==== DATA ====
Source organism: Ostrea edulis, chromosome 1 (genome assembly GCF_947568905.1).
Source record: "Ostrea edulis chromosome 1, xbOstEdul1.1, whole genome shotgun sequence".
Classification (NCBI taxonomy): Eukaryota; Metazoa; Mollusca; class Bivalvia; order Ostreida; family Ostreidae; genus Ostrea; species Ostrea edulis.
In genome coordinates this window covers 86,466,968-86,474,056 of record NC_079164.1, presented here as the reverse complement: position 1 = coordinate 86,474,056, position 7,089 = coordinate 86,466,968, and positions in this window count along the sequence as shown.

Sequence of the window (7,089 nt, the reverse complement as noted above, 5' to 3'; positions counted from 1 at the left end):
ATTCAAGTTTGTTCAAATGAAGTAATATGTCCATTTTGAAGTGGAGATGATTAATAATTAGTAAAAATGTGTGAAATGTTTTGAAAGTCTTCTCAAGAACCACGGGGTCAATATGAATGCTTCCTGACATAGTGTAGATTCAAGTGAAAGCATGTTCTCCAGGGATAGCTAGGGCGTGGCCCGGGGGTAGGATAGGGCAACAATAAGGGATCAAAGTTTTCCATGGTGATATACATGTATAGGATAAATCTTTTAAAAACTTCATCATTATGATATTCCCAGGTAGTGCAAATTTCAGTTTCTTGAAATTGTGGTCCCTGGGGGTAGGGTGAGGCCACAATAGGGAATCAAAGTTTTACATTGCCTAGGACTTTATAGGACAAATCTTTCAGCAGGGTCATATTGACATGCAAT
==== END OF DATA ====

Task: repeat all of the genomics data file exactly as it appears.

Source organism: Ostrea edulis, chromosome 1 (genome assembly GCF_947568905.1).
Source record: "Ostrea edulis chromosome 1, xbOstEdul1.1, whole genome shotgun sequence".
Classification (NCBI taxonomy): Eukaryota; Metazoa; Mollusca; class Bivalvia; order Ostreida; family Ostreidae; genus Ostrea; species Ostrea edulis.
In genome coordinates this window covers 86,466,968-86,474,056 of record NC_079164.1, presented here as the reverse complement: position 1 = coordinate 86,474,056, position 7,089 = coordinate 86,466,968, and positions in this window count along the sequence as shown.

Sequence of the window (7,089 nt, the reverse complement as noted above, 5' to 3'; positions counted from 1 at the left end):
ATTCAAGTTTGTTCAAATGAAGTAATATGTCCATTTTGAAGTGGAGATGATTAATAATTAGTAAAAATGTGTGAAATGTTTTGAAAGTCTTCTCAAGAACCACGGGGTCAATATGAATGCTTCCTGACATAGTGTAGATTCAAGTGAAAGCATGTTCTCCAGGGATAGCTAGGGCGTGGCCCGGGGGTAGGATAGGGCAACAATAAGGGATCAAAGTTTTCCATGGTGATATACATGTATAGGATAAATCTTTTAAAAACTTCATCATTATGATATTCCCAGGTAGTGCAAATTTCAGTTTCTTGAAATTGTGGTCCCTGGGGGTAGGGTGAGGCCACAATAGGGAATCAAAGTTTTACATTGCCTAGGACTTTATAGGACAAATCTTTCAGCAGGGTCATATTGACATGCAAT